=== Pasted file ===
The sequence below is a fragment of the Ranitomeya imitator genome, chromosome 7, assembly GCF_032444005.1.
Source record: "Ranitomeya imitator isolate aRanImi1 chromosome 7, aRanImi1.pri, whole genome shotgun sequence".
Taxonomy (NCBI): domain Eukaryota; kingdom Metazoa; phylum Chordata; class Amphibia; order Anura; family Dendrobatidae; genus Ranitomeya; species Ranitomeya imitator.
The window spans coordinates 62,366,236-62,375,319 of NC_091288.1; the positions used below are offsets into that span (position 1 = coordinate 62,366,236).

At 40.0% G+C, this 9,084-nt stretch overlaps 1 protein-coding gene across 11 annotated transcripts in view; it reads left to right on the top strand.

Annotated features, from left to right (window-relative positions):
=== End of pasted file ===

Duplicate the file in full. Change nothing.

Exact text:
The sequence below is a fragment of the Ranitomeya imitator genome, chromosome 7, assembly GCF_032444005.1.
Source record: "Ranitomeya imitator isolate aRanImi1 chromosome 7, aRanImi1.pri, whole genome shotgun sequence".
Taxonomy (NCBI): domain Eukaryota; kingdom Metazoa; phylum Chordata; class Amphibia; order Anura; family Dendrobatidae; genus Ranitomeya; species Ranitomeya imitator.
The window spans coordinates 62,366,236-62,375,319 of NC_091288.1; the positions used below are offsets into that span (position 1 = coordinate 62,366,236).

At 40.0% G+C, this 9,084-nt stretch overlaps 1 protein-coding gene across 11 annotated transcripts in view; it reads left to right on the top strand.

Annotated features, from left to right (window-relative positions):